11 best winter skin treats

Give your moisturiser a helping hand: 11 best winter skin treats

Get an extra boost of nourishment from one of these hard-working products
Paul Scholes column: The more Jose Mourinho attempts to influence match officials, the more they are likely to ignore him

Paul Scholes column

The more Jose Mourinho attempts to influence match officials, the more they are likely to ignore him
Frank Warren column: No cigar, but pots of money: here come the Cubans

Frank Warren's Ringside

No cigar, but pots of money: here come the Cubans
Isis hostage crisis: Militant group stands strong as its numerous enemies fail to find a common plan to defeat it

Isis stands strong as its numerous enemies fail to find a common plan to defeat it

The jihadis are being squeezed militarily and economically, but there is no sign of an implosion, says Patrick Cockburn
Virtual reality thrusts viewers into the frontline of global events - and puts film-goers at the heart of the action

Virtual reality: Seeing is believing

Virtual reality thrusts viewers into the frontline of global events - and puts film-goers at the heart of the action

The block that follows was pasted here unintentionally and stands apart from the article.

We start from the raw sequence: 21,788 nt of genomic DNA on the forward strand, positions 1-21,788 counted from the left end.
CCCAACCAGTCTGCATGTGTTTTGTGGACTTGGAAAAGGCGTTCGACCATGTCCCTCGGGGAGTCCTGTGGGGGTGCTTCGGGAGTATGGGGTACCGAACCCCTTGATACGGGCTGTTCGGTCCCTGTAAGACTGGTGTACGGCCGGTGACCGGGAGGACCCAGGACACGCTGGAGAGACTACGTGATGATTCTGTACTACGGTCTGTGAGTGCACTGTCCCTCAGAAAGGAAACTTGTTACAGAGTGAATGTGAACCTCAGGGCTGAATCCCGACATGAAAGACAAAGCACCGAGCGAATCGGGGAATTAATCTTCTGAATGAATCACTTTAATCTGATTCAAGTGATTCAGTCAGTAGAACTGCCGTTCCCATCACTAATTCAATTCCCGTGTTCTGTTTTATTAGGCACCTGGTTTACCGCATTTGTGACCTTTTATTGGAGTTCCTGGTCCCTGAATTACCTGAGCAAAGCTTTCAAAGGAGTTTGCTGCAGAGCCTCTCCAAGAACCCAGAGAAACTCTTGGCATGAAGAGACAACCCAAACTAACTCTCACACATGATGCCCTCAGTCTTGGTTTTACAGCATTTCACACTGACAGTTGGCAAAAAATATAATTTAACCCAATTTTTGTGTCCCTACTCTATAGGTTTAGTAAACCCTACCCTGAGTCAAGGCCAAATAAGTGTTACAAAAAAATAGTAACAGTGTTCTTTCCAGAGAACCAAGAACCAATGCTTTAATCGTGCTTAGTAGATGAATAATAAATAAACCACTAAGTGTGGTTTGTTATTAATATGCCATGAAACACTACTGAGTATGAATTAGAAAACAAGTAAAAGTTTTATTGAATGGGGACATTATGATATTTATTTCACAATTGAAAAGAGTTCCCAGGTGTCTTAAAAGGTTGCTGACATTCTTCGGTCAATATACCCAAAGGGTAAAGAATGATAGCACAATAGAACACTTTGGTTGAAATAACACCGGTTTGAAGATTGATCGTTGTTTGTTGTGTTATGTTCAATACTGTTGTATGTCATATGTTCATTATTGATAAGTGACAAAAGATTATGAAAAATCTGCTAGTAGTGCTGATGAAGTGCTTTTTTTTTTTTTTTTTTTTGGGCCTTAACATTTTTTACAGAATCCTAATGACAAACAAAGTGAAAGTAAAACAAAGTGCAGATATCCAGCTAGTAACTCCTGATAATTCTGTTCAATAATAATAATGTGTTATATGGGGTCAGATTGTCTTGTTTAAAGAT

Homeless Veterans appeal: MP says Coalition ‘not doing enough’

Homeless Veterans appeal

MP says Coalition ‘not doing enough’ to help
Larry David, Steve Coogan and other comedians share stories of depression in new documentary

Comedians share stories of depression

The director of the new documentary, Kevin Pollak, tells Jessica Barrett how he got them to talk
Has The Archers lost the plot with it's spicy storylines?

Has The Archers lost the plot?

A growing number of listeners are voicing their discontent over the rural soap's spicy storylines; so loudly that even the BBC's director-general seems worried, says Simon Kelner
English Heritage adds 14 post-war office buildings to its protected lists

14 office buildings added to protected lists

Christopher Beanland explores the underrated appeal of these palaces of pen-pushing
Human skull discovery in Israel proves humans lived side-by-side with Neanderthals

Human skull discovery in Israel proves humans lived side-by-side with Neanderthals

Scientists unearthed the cranial fragments from Manot Cave in West Galilee